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Journal of lipid research

Overexpression of full-length cholesteryl ester transfer protein in SW872 cells reduces lipid accumulation.


PMID 25593327

Abstract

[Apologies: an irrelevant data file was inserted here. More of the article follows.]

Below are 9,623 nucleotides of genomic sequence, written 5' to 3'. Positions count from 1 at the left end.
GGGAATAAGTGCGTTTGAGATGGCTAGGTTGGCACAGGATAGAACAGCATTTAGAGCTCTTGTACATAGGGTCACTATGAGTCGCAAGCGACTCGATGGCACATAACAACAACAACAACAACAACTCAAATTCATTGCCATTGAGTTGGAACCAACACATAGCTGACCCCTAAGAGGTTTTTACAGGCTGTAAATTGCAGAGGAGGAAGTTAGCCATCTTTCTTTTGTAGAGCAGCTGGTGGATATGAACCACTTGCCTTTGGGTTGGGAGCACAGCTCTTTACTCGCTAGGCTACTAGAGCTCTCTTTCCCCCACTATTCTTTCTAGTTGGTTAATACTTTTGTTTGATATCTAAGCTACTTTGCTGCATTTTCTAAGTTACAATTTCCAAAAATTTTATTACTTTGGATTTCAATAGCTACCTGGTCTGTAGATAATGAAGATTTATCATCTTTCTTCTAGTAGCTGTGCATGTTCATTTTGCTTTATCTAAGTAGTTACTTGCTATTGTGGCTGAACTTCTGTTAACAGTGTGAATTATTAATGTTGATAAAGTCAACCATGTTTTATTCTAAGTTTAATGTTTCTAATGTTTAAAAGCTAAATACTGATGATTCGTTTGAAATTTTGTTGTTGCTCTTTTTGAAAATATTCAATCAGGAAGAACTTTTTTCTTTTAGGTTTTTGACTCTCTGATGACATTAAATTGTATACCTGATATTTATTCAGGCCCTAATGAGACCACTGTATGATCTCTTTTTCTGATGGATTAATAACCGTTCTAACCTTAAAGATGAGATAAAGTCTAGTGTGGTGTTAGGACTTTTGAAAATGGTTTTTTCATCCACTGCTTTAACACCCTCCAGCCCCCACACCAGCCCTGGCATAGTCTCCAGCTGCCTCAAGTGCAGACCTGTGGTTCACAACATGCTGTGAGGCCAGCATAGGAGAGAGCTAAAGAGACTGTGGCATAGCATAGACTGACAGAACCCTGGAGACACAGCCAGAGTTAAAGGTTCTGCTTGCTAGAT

Cells produce two cholesteryl ester transfer protein (CETP) isoforms, full-length and a shorter variant produced by alternative splicing. Blocking synthesis of both isoforms disrupts lipid metabolism and storage. To further define the role of CETP in cellular lipid metabolism, we stably overexpressed full-length CETP in SW872 cells. These CETP(+) cells had several-fold higher intracellular CETP and accumulated 50% less TG due to a 26% decrease in TG synthesis and 2.5-fold higher TG turnover rate. Reduced TG synthesis was due to decreased fatty acid uptake and impaired conversion of diglyceride to TG even though diacylglycerol acyltransferase activity was normal. Sterol-regulatory element binding protein 1 mRNA levels were normal, and although PPARγ expression was reduced, the expression of several of its target genes including adipocyte triglyceride lipase, FASN, and APOE was normal. CETP(+) cells contained smaller lipid droplets, consistent with their higher levels of perilipin protein family (PLIN) 3 compared with PLIN1 and PLIN2. Intracellular CETP was mostly associated with the endoplasmic reticulum, although CETP near lipid droplets poorly colocalized with this membrane. A small pool of CETP resided in the cytoplasm, and a subfraction coisolated with lipid droplets. These data show that overexpression of full-length CETP disrupts lipid homeostasis resulting in the formation of smaller, more metabolically active lipid droplets.